Comments on: Shane Victorino batting with the bases loaded http://www.baseball-reference.com/blog/archives/8568 This and that about baseball stats. Tue, 16 Jul 2013 17:01:55 +0000 hourly 1 https://wordpress.org/?v=4.6 By: BSK http://www.baseball-reference.com/blog/archives/8568/comment-page-1#comment-57767 Thu, 07 Oct 2010 22:41:27 +0000 http://www.baseball-reference.com/blog/?p=8568#comment-57767 Mistertmo-

I'd love to agree with you, but see far too many useless stats.

My personal favorite? Before Super Bowl 41 (I believe... I could be wrong), they showed that the coin toss had previously landed heads 20 times and tails 20 times. Really???

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By: BSK http://www.baseball-reference.com/blog/archives/8568/comment-page-1#comment-57765 Thu, 07 Oct 2010 22:40:02 +0000 http://www.baseball-reference.com/blog/?p=8568#comment-57765 Tom-

I disagree. I remember originally being impressed when I saw guys with RBI totals approaching the number of ABs they had with the bases loaded. I thought, "Wow, this guy gets an RBI nearly every time up!" Then, as I thought more about it, I realized this might not be as impressive as it seems. An out will often score a run with the bases loaded. And any hit with the bases loaded is likely to score more runs than the same hit with a different baserunner situation. But, I didn't know for sure and couldn't know for sure without context.

The tricky thing is we have to define what "good" is. Hitting .360 is good hitting in the sense that the batter is getting a lot of hits. He is likely hitting the ball well. But, in terms of value, it might not be very much if everyone else is doing better. Context is always important. The only reason we think of .360 as good is because we have the context of what BA typically ranges from.

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By: Phil Haberkorn http://www.baseball-reference.com/blog/archives/8568/comment-page-1#comment-57745 Thu, 07 Oct 2010 22:08:54 +0000 http://www.baseball-reference.com/blog/?p=8568#comment-57745 Here's my take on the Victorino bases-loaded stats. "Context" should include his BLAB/PA ratio (bases-loaded at bats over plate appearances) compared to the league-widee average, and how many years he's been playing ball. How many times he walked is irrelevant, because the pitcher is obviously trying to throw strikes - Victorino isn't trying to work a walk out of the guy, because with the count at three balls and however many strikes, Victorino is looking to swing at a hittable pitch. Averaging almost an RBI per BLAB over a five-year career, and BLAB totals of 50 or more (10 times a year), is something I would consider a workable sample size on which to judge his consistency. After all, focus groups are as small as five to ten people and they can predict national elections with that. (So how come the national weather service doesn't use focus groups instead of radar, seems like their 30-day forecasts would be more accurate? But I digress....) The guy has a earned a reputation for hitting with ducks on the pond. That's another stats RBI/DOP, which in Victorino's case comes out to 54/180 = 30% (60 at-bats with bases loaded = 180 runners on base). How many players drive in 30% of all runners on base across total career or season plate appearances? And that doesn't take into account the 4th RBI when he hits a grand slam, so there's another stat (GSRBI) to plug into the formula somehow.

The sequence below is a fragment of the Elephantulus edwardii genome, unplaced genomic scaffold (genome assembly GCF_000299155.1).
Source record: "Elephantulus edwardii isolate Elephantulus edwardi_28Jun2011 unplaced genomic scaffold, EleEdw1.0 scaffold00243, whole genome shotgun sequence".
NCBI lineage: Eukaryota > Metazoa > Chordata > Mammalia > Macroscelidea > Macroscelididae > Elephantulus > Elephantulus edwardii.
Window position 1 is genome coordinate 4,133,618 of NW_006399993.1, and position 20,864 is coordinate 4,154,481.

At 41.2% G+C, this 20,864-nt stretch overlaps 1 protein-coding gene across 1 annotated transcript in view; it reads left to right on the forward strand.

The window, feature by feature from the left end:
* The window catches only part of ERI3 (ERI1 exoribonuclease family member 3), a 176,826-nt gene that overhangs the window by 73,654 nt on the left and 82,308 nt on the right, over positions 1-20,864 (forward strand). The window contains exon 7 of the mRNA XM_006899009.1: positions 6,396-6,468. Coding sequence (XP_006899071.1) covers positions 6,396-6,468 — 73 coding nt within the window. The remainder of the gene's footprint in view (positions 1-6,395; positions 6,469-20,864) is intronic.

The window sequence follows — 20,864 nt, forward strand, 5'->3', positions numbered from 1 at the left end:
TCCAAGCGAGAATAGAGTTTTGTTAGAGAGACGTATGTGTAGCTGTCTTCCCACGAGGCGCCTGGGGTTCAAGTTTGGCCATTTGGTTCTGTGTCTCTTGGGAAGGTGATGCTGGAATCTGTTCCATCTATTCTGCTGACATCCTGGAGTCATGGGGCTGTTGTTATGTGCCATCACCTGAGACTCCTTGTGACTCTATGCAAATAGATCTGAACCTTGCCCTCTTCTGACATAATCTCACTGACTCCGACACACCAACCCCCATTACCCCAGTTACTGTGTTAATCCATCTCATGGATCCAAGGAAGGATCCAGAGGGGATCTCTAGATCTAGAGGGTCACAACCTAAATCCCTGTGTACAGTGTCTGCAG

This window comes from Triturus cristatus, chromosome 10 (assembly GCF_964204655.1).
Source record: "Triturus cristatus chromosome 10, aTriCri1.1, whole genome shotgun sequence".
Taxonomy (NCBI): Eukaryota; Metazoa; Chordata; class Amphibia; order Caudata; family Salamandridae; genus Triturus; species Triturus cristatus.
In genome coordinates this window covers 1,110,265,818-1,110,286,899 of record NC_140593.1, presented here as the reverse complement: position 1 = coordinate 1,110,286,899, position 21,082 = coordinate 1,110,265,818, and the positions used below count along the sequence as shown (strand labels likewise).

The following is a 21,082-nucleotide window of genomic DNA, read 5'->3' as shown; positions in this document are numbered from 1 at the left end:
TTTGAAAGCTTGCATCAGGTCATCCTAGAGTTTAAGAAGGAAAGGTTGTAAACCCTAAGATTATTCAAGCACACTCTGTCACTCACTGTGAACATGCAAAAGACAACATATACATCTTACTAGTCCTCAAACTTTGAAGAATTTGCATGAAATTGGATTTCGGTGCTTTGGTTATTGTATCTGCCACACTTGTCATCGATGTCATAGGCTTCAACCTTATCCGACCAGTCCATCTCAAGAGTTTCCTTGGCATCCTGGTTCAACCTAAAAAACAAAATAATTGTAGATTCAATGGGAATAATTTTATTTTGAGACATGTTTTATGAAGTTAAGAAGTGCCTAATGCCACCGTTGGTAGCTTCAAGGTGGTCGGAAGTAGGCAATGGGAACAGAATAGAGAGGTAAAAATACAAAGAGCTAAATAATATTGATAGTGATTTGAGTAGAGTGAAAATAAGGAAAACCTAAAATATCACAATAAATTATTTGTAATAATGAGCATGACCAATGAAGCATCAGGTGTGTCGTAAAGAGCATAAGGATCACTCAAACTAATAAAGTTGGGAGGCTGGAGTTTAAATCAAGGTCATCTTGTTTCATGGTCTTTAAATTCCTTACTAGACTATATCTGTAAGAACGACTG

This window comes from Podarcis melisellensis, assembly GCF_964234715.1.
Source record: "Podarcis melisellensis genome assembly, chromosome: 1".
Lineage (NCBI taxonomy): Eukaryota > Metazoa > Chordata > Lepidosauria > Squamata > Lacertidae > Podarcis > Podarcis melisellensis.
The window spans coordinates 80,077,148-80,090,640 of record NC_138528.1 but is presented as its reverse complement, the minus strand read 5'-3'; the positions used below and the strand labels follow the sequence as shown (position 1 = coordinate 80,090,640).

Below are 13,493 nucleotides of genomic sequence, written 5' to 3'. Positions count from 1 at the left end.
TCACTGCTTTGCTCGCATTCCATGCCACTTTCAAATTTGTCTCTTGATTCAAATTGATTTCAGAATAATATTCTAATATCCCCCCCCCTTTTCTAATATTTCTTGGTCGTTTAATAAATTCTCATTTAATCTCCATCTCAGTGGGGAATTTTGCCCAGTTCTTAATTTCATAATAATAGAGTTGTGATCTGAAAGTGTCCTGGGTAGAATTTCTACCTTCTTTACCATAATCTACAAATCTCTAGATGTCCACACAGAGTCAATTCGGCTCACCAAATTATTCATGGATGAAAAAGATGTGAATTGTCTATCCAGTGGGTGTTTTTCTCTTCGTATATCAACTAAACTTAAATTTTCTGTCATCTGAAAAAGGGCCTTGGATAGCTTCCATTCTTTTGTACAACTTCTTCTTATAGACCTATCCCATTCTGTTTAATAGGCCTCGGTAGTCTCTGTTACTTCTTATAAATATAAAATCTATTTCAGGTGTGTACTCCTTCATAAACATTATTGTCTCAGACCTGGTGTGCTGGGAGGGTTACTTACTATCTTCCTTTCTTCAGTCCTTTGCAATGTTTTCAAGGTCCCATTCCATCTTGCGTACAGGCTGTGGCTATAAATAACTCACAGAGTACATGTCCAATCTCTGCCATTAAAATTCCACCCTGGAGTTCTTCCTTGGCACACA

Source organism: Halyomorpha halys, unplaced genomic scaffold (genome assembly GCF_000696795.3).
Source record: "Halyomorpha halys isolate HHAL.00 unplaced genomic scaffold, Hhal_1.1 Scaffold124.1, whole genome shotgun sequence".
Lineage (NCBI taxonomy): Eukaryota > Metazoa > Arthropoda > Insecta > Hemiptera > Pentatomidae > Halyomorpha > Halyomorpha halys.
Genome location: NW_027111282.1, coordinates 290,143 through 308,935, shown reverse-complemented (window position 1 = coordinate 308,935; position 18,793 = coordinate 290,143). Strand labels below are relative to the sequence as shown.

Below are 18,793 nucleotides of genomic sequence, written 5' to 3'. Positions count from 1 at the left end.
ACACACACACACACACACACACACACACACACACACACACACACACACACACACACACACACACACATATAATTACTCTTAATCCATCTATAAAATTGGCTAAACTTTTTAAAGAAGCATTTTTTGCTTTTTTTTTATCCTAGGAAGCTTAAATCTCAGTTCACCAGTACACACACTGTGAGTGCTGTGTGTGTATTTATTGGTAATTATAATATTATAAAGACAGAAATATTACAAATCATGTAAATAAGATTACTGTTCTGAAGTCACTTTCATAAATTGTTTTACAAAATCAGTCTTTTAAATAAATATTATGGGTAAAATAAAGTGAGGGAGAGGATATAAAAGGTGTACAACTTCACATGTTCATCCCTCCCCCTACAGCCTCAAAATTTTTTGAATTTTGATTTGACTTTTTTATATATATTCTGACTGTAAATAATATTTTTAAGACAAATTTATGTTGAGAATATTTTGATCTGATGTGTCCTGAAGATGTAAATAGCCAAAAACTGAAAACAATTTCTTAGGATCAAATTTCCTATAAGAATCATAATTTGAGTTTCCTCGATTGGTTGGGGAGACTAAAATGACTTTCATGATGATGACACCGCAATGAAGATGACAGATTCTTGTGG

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By: mistertmo http://www.baseball-reference.com/blog/archives/8568/comment-page-1#comment-57730 Thu, 07 Oct 2010 21:34:11 +0000 http://www.baseball-reference.com/blog/?p=8568#comment-57730 The thing about the context is - and I'd have to watch to see - I don't think they put stats up there unless they actually tell a story. The network doesn't put up someone's stats when they hit .260 with the bases loaded because there's nothing significant about the number. The fact that Victorino hits .367 with the bases loaded - somebody said it earlier... It says he hits well given the opportunity. The fact that they're even putting a statistic up on the screen IS the context.

I honestly have to say I can't remember ever seeing them post a situational stat on the screen that was mediocre. I could be wrong - maybe I just notice the telling ones.

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By: Andy http://www.baseball-reference.com/blog/archives/8568/comment-page-1#comment-57729 Thu, 07 Oct 2010 21:30:59 +0000 http://www.baseball-reference.com/blog/?p=8568#comment-57729 I wrote about bases-loaded walks back here:

http://www.baseball-reference.com/blog/archives/4459

This year's total isn't all that different from the totals for the last few years.

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By: John Autin http://www.baseball-reference.com/blog/archives/8568/comment-page-1#comment-57703 Thu, 07 Oct 2010 20:57:46 +0000 http://www.baseball-reference.com/blog/?p=8568#comment-57703 @22
Jimbo -- 319 bases-loaded walks this year sounds high, right? I kept noticing bases-loaded walks this year and thinking, too many pitchers just can't throw a strike when they need to.